Bangladesh in the BRICS Bloc: New Dynamics in Economic Partnership


Bangladesh has shown interest to become a member of the BRICS (Brazil, Russia, India, China, and South Africa) bloc. Although some of the bloc members seek to establish an alternative global order that challenges the prevailing dominance of the United States and the US dollar, Bangladesh is currently evaluating the economic advantages of its membership within the bloc and not engaging into any bloc confrontation.

Bangladesh is presently engaged in the pursuit of economic diplomacy as a means to implement Vision 2041 and achieve the status of a developed economy. Subsequently, Bangladesh has undertaken multiple initiatives to organize its economy and infrastructure. Moreover, Bangladesh’s decision to align with BRICS encompasses various dimensions, including diplomatic, political, and economic considerations.

The BRICS countries have the potential to enhance economic cooperation and trade opportunities for Bangladesh. The BRICS nations collectively possess a population exceeding 3 billion and hold a substantial portion of the global GDP. Currently, Bangladesh has GDP of USD 425.5 billion and growth rate of 5.3%. The inclusion of Bangladesh in BRICS has the potential to bolster its trade relations, entice foreign direct investment (FDI), and facilitate access to untapped export markets. In April 2023, China exported $2.08 billion and imported $82.3 million from Bangladesh, resulting in a positive trade balance of $2 billion. Bangladesh holds the position of being India’s most significant trading partner within the subcontinent, while India ranks as the second largest export partner for Bangladesh, contributing to approximately 12% of the overall exports to the country. The overall trade volume for the period of 2021-2022 reached a value of US$18.2 billion. The trade volume between Bangladesh and the other three BRICS countries, namely Brazil, Russia, and South Africa, was comparatively modest. Specifically, the trade value amounted to $0.3 billion with Brazil, $0.2 billion with Russia, and $0.1 billion with South Africa.

Bangladesh is currently seeking to broaden its foreign relations, a pursuit that holds significant strategic possibilities. By becoming a member of the bloc, Bangladesh has the opportunity to leverage this platform to enhance collaboration in the areas of infrastructure and sustainable development. In 2015, NDB extended its membership to Bangladesh, thereby accepting it as a new member. It is anticipated that the New Development Bank (NDB) will extend a loan of $2 billion to Bangladesh to execute eight development projects. The Dhaka Water and Sewerage Authority has also received approval from the NDB for a $235 million loan to fund a water supply project. Additionally, a loan of $442 million has been granted to address the maintenance and replacement needs of leaky gas pipelines in Dhaka and Narayanganj.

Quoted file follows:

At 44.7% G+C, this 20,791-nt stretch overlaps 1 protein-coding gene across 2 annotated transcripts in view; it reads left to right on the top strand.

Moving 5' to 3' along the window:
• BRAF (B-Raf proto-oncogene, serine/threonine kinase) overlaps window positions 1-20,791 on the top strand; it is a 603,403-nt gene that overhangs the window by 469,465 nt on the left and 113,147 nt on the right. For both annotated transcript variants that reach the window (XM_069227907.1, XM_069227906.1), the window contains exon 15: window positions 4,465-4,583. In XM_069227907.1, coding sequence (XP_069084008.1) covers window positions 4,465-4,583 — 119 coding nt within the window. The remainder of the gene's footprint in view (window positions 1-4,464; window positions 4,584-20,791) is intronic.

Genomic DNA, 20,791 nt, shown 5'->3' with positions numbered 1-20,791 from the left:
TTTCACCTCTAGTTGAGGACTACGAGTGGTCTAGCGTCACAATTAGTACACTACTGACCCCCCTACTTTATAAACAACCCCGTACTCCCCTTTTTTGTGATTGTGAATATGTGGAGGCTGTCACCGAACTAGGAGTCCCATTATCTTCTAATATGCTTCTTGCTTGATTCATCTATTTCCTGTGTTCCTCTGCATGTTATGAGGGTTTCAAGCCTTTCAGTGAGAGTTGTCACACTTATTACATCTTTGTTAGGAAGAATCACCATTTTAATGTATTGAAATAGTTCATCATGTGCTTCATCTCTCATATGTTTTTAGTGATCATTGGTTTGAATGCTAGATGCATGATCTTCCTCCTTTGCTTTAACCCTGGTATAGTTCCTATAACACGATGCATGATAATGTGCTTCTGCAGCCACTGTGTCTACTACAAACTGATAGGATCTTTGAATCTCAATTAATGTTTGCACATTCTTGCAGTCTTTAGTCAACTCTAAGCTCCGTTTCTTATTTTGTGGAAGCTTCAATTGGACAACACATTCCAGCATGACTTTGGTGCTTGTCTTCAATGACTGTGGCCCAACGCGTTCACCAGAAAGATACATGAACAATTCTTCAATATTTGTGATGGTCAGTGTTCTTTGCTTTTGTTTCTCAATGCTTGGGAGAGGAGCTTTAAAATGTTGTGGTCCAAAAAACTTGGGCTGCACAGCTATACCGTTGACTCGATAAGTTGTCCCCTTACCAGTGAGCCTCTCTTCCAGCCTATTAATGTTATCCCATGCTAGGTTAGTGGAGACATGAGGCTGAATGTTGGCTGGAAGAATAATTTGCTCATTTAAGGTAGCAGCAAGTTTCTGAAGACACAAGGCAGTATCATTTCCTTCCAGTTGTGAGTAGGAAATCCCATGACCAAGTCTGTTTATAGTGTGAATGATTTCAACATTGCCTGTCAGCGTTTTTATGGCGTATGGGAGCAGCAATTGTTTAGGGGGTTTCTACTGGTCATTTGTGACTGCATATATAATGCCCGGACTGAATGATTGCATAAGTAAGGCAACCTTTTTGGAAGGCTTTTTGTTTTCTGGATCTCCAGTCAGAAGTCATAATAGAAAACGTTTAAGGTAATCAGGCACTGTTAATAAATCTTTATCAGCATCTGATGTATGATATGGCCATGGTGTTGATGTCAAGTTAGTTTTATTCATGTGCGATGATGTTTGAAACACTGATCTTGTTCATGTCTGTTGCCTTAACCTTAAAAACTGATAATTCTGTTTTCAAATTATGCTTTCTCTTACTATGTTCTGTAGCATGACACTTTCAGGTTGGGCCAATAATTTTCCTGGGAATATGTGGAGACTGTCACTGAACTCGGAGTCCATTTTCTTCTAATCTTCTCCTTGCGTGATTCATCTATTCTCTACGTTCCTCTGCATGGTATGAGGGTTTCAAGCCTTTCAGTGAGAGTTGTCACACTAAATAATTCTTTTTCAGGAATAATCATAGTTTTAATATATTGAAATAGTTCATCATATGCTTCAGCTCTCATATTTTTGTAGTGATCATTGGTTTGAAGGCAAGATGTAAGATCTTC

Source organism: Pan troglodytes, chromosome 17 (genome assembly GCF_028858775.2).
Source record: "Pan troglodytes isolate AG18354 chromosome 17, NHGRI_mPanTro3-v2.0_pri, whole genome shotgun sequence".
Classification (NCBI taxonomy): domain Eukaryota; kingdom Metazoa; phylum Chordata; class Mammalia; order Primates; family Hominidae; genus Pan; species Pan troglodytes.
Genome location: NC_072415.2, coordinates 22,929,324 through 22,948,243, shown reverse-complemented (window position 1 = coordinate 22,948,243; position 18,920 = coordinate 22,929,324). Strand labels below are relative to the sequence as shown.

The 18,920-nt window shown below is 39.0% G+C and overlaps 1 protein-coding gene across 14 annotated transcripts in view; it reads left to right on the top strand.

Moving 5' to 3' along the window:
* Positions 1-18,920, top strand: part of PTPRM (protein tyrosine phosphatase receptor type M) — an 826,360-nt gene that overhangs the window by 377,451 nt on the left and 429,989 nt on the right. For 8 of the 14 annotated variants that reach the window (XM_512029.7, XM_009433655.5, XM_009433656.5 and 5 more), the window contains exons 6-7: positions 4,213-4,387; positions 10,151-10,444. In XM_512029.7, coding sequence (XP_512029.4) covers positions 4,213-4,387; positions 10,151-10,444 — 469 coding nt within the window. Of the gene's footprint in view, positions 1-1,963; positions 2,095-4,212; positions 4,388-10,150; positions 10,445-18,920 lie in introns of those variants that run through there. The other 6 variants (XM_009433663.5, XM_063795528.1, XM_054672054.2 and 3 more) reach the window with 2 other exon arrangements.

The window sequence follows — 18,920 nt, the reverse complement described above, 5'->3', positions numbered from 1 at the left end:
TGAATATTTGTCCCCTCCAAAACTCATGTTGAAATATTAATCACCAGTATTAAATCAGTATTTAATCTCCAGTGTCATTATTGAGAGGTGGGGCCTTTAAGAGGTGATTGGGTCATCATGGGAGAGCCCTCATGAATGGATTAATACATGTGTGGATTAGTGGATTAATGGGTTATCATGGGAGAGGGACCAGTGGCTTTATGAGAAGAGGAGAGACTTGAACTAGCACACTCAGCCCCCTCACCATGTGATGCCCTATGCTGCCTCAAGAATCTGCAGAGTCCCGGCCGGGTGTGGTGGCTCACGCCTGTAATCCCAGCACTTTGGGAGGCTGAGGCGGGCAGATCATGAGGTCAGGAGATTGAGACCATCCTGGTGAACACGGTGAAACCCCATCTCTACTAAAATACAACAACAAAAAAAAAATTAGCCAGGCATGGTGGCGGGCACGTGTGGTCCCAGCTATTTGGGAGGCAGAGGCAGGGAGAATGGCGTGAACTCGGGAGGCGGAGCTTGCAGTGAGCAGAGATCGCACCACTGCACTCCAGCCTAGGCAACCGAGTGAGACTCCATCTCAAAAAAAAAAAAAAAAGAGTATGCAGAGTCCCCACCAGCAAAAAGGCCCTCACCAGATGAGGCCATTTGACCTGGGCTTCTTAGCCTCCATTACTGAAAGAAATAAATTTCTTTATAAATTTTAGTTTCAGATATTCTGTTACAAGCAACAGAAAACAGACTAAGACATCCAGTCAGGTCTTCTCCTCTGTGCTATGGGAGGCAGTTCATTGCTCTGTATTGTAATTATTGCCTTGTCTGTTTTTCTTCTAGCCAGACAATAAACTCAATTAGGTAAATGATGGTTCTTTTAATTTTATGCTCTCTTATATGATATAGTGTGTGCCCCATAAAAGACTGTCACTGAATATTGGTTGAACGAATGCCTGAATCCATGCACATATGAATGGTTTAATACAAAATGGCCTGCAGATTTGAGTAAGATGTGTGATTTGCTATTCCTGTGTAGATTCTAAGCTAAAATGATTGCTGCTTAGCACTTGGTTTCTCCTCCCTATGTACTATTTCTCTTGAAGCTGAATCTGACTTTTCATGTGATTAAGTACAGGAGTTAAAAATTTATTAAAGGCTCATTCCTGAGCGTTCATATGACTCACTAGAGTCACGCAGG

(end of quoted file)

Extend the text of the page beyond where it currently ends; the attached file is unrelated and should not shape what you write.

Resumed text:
Bangladesh stands to gain diplomatic advantages through its participation in the BRICS nations and its commitment to upholding the principles of multilateralism. It can engage in the BRICS dialogues and initiatives about a range of shared concerns, including but not limited to trade, investment, climate change, health, and security. Bangladesh has the potential to contribute its knowledge and proficiency across multiple domains, including poverty alleviation, disaster mitigation, climate resilience, and social advancement. The bloc can provide Bangladesh various initiatives and projects undertaken by BRICS, including the BRICS Contingent Reserve Arrangement (CRA) and the BRICS Business Council. The BRICS alliance has the potential to serve as a strategic entry point for Bangladesh into the markets of South Africa and Latin America through various means. Presently, bilateral trade between Bangladesh and South Africa, as well as Latin America, is significantly limited, constituting less than 1% of Bangladesh’s overall trade volume. By becoming a member of BRICS, Bangladesh stands to gain advantages from the preferential trade agreements and tariff concessions that the bloc has established with these regions. In addition, the inclusion of Bangladesh in BRICS could potentially yield advantages in the event of a scarcity of US dollars to import coal and other energy resources to fulfill its energy requirements.